The Modesto City Schools has adjusted attendance boundaries to try to better balance the count at its seven comprehensive high schools, which now vary widely in size. Those boundary changes go into effect in the fall.
One of the reasons for the imbalance is that the boundaries had not been significantly changed since 2005, when new lines were drawn in preparation for the opening of Enochs High in 2006 and Gregori in 2010.
In addition, the enrollments shifted because of transfers within the district. There are three types of transfers:
Intradistrict transfers For students who want to go to a school other than the one they would typically attend because that campus offers a particular academy or special program. Probably the best example is the International Baccalaureate program at Modesto High, which draws many students. Child care and parent employment also are reasons for intradistrict transfers.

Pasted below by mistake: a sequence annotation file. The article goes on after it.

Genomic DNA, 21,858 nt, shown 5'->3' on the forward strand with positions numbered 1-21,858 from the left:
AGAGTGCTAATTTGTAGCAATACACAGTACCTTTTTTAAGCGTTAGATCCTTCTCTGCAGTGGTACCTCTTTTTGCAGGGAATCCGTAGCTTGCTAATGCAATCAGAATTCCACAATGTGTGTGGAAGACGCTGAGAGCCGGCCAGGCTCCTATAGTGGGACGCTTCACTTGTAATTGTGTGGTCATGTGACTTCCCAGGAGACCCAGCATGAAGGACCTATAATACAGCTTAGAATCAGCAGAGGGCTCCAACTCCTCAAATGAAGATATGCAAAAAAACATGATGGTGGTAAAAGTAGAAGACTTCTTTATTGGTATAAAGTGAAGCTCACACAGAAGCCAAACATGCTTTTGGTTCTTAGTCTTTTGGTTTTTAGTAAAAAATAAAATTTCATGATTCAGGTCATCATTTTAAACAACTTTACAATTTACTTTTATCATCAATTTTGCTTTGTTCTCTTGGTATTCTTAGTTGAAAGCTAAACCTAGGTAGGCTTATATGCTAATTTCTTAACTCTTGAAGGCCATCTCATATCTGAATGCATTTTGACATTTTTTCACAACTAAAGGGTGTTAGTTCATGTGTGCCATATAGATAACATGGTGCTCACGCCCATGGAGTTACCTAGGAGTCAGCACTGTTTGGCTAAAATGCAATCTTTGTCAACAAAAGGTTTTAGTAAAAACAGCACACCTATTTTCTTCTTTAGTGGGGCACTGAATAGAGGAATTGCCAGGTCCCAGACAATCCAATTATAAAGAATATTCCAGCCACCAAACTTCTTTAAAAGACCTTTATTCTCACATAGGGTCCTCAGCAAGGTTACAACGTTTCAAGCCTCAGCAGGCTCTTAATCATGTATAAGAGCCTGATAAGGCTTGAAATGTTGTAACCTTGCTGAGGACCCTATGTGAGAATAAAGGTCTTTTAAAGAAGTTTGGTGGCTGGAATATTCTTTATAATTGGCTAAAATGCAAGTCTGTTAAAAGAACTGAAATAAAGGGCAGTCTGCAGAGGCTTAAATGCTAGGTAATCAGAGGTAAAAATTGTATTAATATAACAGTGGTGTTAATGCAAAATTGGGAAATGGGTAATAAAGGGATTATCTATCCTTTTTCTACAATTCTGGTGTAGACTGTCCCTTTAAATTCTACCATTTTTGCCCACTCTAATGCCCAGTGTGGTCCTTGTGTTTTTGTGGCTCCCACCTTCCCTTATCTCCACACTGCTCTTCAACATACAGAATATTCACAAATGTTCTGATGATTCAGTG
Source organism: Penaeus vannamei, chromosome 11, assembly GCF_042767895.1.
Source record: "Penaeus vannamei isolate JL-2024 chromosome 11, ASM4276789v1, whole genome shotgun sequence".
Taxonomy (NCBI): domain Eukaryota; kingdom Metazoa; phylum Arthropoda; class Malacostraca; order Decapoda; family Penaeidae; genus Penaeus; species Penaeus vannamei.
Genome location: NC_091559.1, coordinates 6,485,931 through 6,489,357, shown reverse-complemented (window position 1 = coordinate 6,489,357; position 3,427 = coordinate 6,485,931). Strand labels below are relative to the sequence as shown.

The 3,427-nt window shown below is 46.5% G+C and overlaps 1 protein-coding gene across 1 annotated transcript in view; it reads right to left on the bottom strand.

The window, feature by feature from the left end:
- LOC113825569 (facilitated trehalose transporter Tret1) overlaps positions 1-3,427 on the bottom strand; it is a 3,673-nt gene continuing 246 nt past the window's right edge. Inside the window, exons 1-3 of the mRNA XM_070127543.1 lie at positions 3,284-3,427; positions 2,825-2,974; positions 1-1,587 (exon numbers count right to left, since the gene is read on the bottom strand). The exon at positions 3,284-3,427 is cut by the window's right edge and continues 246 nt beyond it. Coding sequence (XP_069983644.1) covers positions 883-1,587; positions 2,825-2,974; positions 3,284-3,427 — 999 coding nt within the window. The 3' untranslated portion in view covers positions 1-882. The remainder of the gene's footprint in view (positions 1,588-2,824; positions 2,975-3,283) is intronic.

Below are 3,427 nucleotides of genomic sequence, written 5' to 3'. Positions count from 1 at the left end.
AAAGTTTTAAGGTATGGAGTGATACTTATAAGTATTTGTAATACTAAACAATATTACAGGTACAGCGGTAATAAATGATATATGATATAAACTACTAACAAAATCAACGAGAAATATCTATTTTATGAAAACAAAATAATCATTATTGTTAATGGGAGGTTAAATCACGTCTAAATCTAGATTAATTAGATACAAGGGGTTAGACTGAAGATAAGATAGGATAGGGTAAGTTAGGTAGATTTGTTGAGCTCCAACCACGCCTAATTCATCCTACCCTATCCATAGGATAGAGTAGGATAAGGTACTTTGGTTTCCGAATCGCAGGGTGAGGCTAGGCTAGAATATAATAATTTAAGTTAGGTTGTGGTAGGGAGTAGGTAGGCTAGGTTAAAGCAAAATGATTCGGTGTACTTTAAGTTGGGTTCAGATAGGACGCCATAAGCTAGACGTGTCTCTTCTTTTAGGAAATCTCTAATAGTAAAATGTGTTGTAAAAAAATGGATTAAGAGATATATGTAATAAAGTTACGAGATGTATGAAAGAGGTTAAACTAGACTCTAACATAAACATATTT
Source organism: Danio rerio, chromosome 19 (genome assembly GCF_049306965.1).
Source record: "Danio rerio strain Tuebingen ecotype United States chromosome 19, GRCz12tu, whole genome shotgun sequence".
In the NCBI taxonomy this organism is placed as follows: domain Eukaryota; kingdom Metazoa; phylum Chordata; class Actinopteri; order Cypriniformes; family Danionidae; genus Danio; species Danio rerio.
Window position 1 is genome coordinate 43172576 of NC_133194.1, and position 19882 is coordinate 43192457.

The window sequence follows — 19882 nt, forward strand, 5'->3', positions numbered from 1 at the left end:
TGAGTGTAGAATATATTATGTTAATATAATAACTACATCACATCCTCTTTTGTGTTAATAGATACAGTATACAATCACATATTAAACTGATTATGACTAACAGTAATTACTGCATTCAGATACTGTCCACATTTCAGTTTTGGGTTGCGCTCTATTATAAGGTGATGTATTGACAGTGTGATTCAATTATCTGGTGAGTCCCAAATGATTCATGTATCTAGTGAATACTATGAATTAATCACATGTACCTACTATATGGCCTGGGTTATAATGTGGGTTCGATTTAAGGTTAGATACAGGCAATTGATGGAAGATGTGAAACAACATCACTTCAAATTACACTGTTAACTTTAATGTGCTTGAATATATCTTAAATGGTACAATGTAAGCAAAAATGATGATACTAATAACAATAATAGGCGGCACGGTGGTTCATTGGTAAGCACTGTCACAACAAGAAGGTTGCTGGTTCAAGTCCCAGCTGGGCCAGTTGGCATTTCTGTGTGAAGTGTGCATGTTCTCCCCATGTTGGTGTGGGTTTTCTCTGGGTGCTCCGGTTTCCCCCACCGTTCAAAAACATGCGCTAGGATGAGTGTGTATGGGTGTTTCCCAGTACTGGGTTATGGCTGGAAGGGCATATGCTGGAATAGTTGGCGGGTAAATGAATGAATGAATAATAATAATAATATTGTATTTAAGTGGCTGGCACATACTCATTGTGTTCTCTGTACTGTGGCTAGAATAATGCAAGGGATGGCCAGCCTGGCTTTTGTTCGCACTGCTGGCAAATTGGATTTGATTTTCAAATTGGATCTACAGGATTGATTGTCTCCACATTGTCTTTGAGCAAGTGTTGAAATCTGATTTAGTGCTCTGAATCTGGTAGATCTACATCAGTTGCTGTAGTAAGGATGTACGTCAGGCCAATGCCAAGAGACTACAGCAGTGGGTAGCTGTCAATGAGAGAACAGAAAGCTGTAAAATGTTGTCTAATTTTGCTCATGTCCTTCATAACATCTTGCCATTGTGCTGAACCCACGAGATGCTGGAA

No Child Left Behind transfers As the district's website explains, "When schools do not meet targets for improving the achievement of all students, parents are provided options, including the opportunity to send their child to another school." Students at four high schools Davis, Downey, Johansen and Modesto were eligible to transfer this year, to either Beyer or Enochs.
Open enrollment State law requires districts to allow students to transfer to another school within their district if there is space available. Each year the district designates which campuses can accept open enrollment transfers; the most crowded campuses, Enochs and Modesto, for instance, are not available for open enrollment transfers.
We provide the chart below simply because we think parents and others may be interested in how many transfers are in place and how they have contributed to the imbalance among the high schools. Davis High's declining enrollment can be attributed, in part, to the number of students who would normally go there but choose to transfer elsewhere. Modesto City Schools leaders need to stop the slide at Davis.